County Laois is located in the midlands of Ireland. It is bordered by several counties, including Kildare, Offaly, Tipperary, Kilkenny, Carlow, and Kildare. It is situated in the province of Leinster and has a rich history, natural beauty, and unique cultural heritage. Let’s dive into everything you need to know, from its history to the best places to stay.
The Rock of Dunamase:
This historic site and a striking ruin are situated atop a rocky outcrop. This prominent limestone rock formation, with its ruins of a once-mighty fortress, offers breathtaking panoramic views of the surrounding countryside.
– Early Origins: The site’s history dates back to ancient times, possibly in the 9th century. Initially, it served as a fortification for the local Gaelic Chieftains of the Kingdom of Ossory.
– Norman Influence: In the 12th century, the Rock of Dunamase gained prominence during the Norman invasion of Ireland. It was captured by Strongbow, the Anglo-Norman leader. It became a strategic stronghold for the Norman lords in conquering the region.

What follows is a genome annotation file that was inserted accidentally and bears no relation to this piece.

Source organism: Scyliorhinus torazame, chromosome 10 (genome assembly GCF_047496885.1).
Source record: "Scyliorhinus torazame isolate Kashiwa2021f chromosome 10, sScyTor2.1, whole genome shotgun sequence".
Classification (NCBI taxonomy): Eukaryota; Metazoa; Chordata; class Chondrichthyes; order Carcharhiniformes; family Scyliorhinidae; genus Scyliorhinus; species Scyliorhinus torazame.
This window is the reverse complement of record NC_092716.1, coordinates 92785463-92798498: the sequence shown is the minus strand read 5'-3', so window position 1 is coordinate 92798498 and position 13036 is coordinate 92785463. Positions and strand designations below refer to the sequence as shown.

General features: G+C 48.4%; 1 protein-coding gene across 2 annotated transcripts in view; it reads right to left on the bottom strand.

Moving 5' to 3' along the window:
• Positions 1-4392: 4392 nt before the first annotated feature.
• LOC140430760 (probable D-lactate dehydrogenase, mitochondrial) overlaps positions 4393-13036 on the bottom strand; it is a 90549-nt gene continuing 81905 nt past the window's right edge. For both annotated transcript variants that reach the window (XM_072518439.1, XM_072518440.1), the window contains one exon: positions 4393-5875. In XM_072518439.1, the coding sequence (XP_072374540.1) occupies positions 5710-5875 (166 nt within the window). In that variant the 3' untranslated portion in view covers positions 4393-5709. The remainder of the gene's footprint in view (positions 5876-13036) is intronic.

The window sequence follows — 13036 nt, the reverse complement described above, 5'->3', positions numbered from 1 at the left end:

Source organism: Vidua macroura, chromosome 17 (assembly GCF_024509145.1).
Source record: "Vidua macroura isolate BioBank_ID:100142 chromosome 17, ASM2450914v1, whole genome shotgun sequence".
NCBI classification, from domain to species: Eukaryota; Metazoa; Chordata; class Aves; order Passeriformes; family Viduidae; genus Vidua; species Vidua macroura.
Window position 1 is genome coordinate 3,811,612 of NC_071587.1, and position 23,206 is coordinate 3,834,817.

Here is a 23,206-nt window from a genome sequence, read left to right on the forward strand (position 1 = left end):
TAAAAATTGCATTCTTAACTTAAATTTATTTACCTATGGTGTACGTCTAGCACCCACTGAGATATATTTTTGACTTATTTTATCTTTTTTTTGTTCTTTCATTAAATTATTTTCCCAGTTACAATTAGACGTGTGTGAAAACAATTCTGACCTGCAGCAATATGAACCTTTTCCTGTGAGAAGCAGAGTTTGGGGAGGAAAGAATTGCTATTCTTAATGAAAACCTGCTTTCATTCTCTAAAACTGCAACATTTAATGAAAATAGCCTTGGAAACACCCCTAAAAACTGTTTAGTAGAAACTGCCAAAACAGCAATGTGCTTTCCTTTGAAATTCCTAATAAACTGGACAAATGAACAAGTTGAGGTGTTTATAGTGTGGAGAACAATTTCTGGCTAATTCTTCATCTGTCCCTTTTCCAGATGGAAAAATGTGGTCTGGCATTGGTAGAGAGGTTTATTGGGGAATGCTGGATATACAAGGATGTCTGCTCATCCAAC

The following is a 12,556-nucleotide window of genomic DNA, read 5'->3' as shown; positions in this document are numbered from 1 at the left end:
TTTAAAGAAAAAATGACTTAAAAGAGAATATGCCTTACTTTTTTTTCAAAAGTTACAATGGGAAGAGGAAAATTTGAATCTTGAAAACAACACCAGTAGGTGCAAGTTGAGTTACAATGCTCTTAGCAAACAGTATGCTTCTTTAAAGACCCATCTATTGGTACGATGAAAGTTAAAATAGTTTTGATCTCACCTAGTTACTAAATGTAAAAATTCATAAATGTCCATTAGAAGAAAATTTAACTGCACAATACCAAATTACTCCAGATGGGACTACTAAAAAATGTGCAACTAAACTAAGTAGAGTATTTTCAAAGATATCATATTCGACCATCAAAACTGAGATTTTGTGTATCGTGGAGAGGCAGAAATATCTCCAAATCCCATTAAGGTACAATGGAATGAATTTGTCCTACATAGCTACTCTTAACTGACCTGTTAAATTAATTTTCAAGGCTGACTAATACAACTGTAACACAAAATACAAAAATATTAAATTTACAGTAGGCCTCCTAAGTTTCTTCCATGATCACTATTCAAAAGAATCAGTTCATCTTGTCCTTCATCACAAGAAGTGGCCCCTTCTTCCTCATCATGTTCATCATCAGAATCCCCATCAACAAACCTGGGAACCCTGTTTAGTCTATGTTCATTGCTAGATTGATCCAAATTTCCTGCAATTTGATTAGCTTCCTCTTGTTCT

– Strategic Importance: The fortress served as a critical defensive position due to its elevated location, offering a commanding view of the surrounding landscape, making monitoring movements and potential threats easier.
– Ruins: While now mainly in a state of picturesque ruins, the site still showcases remnants of defensive walls, gatehouses, and other architectural features that offer insight into its past grandeur.
– Scenic Views: Visitors climbing to the top are rewarded with stunning vistas of the lush countryside and neighbouring counties, providing a sense of the strategic significance of this location in ancient times.
– Visiting the Site: Visitors can explore the ruins of the Rock of Dunamase and climb the rocky hill to the top, soaking in the stunning views and imagining the site’s historical significance.
– Heritage Attraction: As a heritage site, the Rock of Dunamase captivates tourists and history enthusiasts, offering a glimpse into Ireland’s medieval history and its architectural heritage.